Unable to go to the school that he had wanted he got a job at the patent office in Bern, Switzerland. He was to be a technical expert third class, which meant that he was too incompetent for a higher qualified position. Even after publishing his so called groundbreaking papers of 1905 and after working in the patent office for six years, he was only elevated to second class standing. Remember, the work he was doing at the patent office, for which he was only rated third class, was not quantum mechanics or theoretical physics, but was reviewing technical documents for patents of everyday things, yet he was barely qualified.

    The idea that the speed of light was constant and was independent of the motion of it's source was far from being originally Einstein's. The ideal was first proposed by Scottish scientist James Maxwell. Maxwell studied the phenomenon of light extensively and first propose that it was electromagnetic in nature. He wrote an article to this effect for the 1878 edition of the Encyclopedia Britannica.

    His ideas prompted much debate, and by 1887, as a result of his work and the ensuing debate, the scientific community particularly Lorentz, Michelson, and Morley reached the conclusion that the velocity of light was independent of the velocity of the observer. Thus, this piece of the Special Theory of Relativity was known 27 years before Einstein wrote (plagiarized) his paper.

  • Elijah23

    Wow, and did you know that newton knew that gravity existed before Einstein? Must make General Relativity plagiarism too. And it was already known that matter contained some sort of energy so E=MC squared...also plagiarized. Yeah I can see where you're going with this. There's a term for a method of knowing wherein nothing can be accepted unless it was ordained all at once by all knowing super beings...religion. Science...is...cumulative. All theories are derived from earlier ones so why don't you actually try to publish something before you go slamming on those who had the analytical talent that you manifestly lack.

    Ps. I have attempted to publish work for which I was unaware a precedent had already been established. It has been shot down every time. If Special Relativity was already understood at the time of Einstein's publication, peer review would have caught it.

  • Mostafa A.Sokar

    and concerning the General relativity , E=mc^2 , photoelectric effect, and his contributions in studies of Kinetics of Gases in Cryogenics theoretically etc.. > Did he plagiarize all of that ?!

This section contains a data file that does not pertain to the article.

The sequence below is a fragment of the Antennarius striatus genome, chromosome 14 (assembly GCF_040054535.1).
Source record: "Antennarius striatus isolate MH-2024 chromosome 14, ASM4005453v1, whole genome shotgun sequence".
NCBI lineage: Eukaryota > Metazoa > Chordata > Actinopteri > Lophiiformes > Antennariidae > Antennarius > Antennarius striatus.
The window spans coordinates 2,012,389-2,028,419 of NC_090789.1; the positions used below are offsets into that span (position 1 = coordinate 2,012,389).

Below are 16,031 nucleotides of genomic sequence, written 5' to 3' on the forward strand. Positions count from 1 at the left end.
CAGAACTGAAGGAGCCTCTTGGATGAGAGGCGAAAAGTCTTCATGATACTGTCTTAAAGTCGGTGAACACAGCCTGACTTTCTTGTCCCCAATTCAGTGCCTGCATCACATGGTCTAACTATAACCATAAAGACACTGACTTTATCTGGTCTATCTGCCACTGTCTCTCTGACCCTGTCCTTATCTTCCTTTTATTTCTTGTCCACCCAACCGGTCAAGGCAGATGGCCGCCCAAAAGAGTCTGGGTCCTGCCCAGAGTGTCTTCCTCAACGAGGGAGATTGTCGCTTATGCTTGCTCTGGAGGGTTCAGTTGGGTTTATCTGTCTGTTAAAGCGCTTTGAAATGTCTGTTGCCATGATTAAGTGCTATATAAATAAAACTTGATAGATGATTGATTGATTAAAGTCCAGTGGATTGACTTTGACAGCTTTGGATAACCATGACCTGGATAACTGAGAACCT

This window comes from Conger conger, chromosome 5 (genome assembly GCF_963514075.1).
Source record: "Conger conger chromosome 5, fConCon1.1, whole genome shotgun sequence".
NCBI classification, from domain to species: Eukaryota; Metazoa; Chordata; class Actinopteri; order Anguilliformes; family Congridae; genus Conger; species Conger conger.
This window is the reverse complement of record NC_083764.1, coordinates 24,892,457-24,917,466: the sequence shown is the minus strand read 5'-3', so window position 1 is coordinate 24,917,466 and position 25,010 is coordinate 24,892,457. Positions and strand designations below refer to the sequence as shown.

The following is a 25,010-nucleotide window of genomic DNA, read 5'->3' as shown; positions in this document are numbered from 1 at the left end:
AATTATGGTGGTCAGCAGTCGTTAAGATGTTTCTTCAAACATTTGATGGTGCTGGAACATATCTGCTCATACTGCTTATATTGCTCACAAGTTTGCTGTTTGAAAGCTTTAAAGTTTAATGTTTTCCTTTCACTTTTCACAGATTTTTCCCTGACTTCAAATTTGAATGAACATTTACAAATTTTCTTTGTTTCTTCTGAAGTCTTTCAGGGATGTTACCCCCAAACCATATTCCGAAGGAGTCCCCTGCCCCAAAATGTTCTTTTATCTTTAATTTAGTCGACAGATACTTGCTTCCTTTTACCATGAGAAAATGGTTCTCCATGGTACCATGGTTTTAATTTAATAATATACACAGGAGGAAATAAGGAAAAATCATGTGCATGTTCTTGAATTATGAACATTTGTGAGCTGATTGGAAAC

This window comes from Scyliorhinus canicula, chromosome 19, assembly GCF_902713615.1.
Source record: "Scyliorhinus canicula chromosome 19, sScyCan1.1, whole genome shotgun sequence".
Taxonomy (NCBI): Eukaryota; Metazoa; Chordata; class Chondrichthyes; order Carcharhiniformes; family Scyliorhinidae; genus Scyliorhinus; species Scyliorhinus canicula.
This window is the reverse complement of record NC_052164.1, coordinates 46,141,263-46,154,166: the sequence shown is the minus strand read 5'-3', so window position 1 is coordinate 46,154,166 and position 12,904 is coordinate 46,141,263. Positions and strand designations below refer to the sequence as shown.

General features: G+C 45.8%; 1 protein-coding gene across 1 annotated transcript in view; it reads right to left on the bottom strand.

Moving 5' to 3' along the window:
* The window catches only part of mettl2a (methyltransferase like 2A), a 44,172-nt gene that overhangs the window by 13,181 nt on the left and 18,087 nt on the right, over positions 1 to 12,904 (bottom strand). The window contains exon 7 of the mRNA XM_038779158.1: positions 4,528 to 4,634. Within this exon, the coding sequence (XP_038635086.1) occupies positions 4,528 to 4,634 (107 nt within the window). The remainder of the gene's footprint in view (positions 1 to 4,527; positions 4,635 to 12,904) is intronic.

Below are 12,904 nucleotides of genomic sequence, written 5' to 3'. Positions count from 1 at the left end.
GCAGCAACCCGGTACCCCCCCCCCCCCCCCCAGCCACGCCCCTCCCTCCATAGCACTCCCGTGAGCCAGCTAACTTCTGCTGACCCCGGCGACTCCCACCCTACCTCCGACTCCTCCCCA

• Mostafa A.Sokar

    u seem to be an expert so Could I ask u what is the opera themesong in the begining of the movie when Albert enters the hospital :D ?!!

  • Pysmythe

    I know I've heard this melody, but I just can't place it... I never was much of a fan of opera, except for Mozart's, and even there I'm not an expert.
    Sorry 'bout that. :(

  • Mostafa A.Sokar

    Never mind man :), Thanks for caring attention any way :)

  • Blackhole

    Utter bulls*it. You haven't examined his life at all.

  • Ionut Jivan

    He may have failed, but he still was quite the badass. Although a science of probability is beautiful as well, I think we shouldn't underestimate the power to understand.

  • Irish Sweetness

    He had the mind necessary to unravel the laws of gravity at a Quantum level ... if only he'd accepted QM...... tragic waste. Wonderful accomplishments, but he dropped the ball right when he was so close.

  • Irish Sweetness

    Gravity and information can 'travel' FTL. Our alien friends have clearly mastered gravity, but we are too immature and violent to be in possession of it anyway perhaps.

  • Irish Sweetness

    People should check out Richard Feynman interviews. The man that polished off Dirac's mess. Charming man and brilliant insightful - able to explain the most complex things in simple analogies for the rest of us. And he solved the tragic Challenger puzzle. How cool was that?

  • K Sean Proudler

    Einstein chose to stay in touch with reality, while other physicists chose to accept the inexplicable world of quantum mechanics, and to venture no further. Thus they chose not to reach for the theory of everything, but to simply remain at being at a distance from it. In turn, they had chosen to accept the idea that there were mere quantum probabilities of an event occurring, and that is all, meaning that there are absolutely no specific direct causes behind it all. They had chosen the insane act of defining this incompleteness, as completeness. This is an act of total insanity. To fully accept something as a form of completeness without completely understanding it, is sheer madness.

    An apple has both an inside and an outside. So does reality. Each side holds a unique set of laws of physics. Today's physicists accept only the laws of physics that are present on the inside, thus if an event is governed from the outside and its laws, it has the physicists totally baffled. At best, they call it an outcome of the "mysteriousness" of Quantum mechanics and go no further.

  • Jacques Wenger

    What do you mean reality has an inside and an outside?

  • Nathan

    I studied physics & topped the class in grade 11 & 12 at Bumayong Secondary School in Papua New Guinea some years ago .. I tell U there isn't a scientist I admire more than Albert Einstein .. We both seem to have the same thinking that there is a 'spiritual' side to the origin of the Universe, simply stating that 'God created the Universe & all its wonders', He gave mankind the limits to their Knowledge !